Adam Moles

National Oceanic and Atmospheric Administration, Silver Spring, MD, United States

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Publications (24)17.16 Total impact

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    ABSTRACT: We compared the impact of exposure to seawater on three sockeye salmon (Oncorhynchus nerka) stocks: one that normally migrates to sea as underyearlings (sea-type) and two with the more common life history strategies of 1 (river-type) or 2 (lake-type) yr of freshwater residence prior to seaward migration. Innate differences in survival, ability to regulate tissue chlorides, and oxygen consumption when first introduced into salt water were more evident in April and May when fish were less than 50 mm in length. In fish longer than 50 mm, the only significant differences among the stocks were in saltwater growth. Between June and August, sea-type fish showed faster growth than river-type fish which in turn grew faster than lake-type fish. When introduced into salt water in October, virtually no growth occurred in any stock, regardless of fish size. River-type and lake-type sockeye, which normally overwinter 1 and 2 yr, respectively, in freshwater, can be reared in seawater if underyearlings are raised to a length of 50 mm before release into salt water, similar to the normal life history of sea-type underyearlings. Early life history appears to be influenced more by habitat than by genetics.
    Canadian Journal of Fisheries and Aquatic Sciences 04/2011; 51(4):974-980. · 2.32 Impact Factor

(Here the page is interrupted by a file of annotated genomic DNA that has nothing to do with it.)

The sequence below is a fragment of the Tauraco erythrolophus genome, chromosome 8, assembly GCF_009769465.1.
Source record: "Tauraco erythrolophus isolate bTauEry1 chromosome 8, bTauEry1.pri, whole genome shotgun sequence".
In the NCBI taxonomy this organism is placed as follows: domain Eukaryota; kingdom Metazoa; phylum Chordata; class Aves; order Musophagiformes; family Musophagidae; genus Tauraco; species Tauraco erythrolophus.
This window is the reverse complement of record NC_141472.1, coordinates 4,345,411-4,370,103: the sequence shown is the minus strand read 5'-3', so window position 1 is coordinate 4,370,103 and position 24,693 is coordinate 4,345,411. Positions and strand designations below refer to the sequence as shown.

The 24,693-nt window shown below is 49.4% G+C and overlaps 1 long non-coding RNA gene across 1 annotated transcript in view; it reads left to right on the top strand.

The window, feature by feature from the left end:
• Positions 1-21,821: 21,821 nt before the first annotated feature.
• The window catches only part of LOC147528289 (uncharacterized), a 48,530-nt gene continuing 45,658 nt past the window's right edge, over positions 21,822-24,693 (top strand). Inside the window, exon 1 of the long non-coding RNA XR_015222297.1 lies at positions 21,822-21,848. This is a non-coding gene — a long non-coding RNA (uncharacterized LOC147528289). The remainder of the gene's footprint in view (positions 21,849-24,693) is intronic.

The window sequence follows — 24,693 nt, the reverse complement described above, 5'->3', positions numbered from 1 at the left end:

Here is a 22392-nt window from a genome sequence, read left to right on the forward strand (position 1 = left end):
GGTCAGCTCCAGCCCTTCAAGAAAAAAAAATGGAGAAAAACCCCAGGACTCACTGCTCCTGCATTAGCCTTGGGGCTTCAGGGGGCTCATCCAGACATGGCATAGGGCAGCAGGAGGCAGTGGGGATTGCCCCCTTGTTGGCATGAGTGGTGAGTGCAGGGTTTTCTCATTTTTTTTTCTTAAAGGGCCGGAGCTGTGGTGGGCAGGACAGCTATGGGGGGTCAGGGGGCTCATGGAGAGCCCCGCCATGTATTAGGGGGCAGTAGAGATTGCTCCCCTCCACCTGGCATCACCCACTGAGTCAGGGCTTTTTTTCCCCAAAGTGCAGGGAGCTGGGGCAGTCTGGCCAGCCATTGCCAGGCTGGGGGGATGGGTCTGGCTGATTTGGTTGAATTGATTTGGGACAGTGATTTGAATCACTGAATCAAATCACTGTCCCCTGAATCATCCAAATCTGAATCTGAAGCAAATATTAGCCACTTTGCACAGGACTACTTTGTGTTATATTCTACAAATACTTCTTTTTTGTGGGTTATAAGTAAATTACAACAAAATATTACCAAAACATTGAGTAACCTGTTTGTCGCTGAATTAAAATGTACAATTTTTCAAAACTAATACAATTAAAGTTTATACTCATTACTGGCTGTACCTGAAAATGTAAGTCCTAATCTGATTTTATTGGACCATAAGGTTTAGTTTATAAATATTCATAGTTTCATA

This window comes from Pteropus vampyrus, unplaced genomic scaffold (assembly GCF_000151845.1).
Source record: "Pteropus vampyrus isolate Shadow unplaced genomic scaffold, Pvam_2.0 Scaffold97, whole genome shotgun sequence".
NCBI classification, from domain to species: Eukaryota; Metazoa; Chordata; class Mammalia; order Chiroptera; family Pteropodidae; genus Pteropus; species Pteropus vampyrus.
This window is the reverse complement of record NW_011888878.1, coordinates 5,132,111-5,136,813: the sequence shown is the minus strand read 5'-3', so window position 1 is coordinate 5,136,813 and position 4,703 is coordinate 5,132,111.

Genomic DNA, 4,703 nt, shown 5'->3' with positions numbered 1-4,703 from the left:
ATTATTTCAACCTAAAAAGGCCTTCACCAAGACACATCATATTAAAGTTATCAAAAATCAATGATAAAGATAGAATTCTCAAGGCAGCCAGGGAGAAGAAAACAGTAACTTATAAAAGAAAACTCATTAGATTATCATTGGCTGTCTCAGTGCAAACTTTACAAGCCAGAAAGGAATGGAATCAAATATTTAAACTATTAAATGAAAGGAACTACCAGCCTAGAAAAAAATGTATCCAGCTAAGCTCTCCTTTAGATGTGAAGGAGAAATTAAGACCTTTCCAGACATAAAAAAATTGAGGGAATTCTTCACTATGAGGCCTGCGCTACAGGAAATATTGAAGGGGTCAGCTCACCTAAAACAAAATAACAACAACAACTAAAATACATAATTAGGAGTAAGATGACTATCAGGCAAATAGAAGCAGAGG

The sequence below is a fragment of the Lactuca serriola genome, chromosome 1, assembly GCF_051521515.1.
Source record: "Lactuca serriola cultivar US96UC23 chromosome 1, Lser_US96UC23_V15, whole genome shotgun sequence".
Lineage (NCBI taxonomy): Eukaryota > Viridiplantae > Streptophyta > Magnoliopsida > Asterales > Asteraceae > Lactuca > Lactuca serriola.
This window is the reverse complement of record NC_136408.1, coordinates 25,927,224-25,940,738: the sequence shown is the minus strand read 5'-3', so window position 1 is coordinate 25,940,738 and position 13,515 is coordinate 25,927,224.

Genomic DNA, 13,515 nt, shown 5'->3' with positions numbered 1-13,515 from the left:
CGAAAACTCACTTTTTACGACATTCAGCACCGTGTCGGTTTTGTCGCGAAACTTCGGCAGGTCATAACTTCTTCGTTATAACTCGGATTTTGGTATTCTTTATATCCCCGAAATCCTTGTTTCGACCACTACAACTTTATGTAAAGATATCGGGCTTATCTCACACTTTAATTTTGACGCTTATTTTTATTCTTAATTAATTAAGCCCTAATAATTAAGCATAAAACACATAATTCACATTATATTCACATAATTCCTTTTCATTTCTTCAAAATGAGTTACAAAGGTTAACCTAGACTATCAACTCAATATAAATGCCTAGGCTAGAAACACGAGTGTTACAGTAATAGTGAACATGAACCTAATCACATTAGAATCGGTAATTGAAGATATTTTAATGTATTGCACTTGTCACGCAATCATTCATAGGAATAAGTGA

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    ABSTRACT: Coho salmon (Oncorhynchus kisutch) smolts infected with the nematode Philonema agubernaculum had 36% lower mean lipid content (1.4%) than nonparasitized coho salmon (2.2%) harvested simultaneously from the same outmigration. Lengths, weights, and condition factors, as well as protein and moisture content, did not differ significantly between the two groups. Lipid class compositions differed significantly between the parasitized and nonparasitized fish. None of the nematode-infected fish contained detectable triacylglycerols (TAG) or monoacylglycerols (MAG). In contrast, mean TAG and MAG contents of the nonparasitized fish totaled 5.5% of the extracted lipid. Infected smolts had lower cholesterol contents than did uninfected coho (17% for infected, 33% for uninfected). Parasitized fish had significantly higher levels of free fatty acids (mean of 57% for parasitized vs. 35% for nonparasitized) as well as the phospholipids phosphatidylethanolamine (PE) and phosphatidylcholine (PC). However, the PC/PE ratios for infected and noninfected coho did not differ significantly (2.2 for infected vs. 2.0 for uninfected). These differences suggest that the parasitic nematodes are either harvesting storage energy directly from the coho or are placing additional energetic demands on the fish to cope with the infection.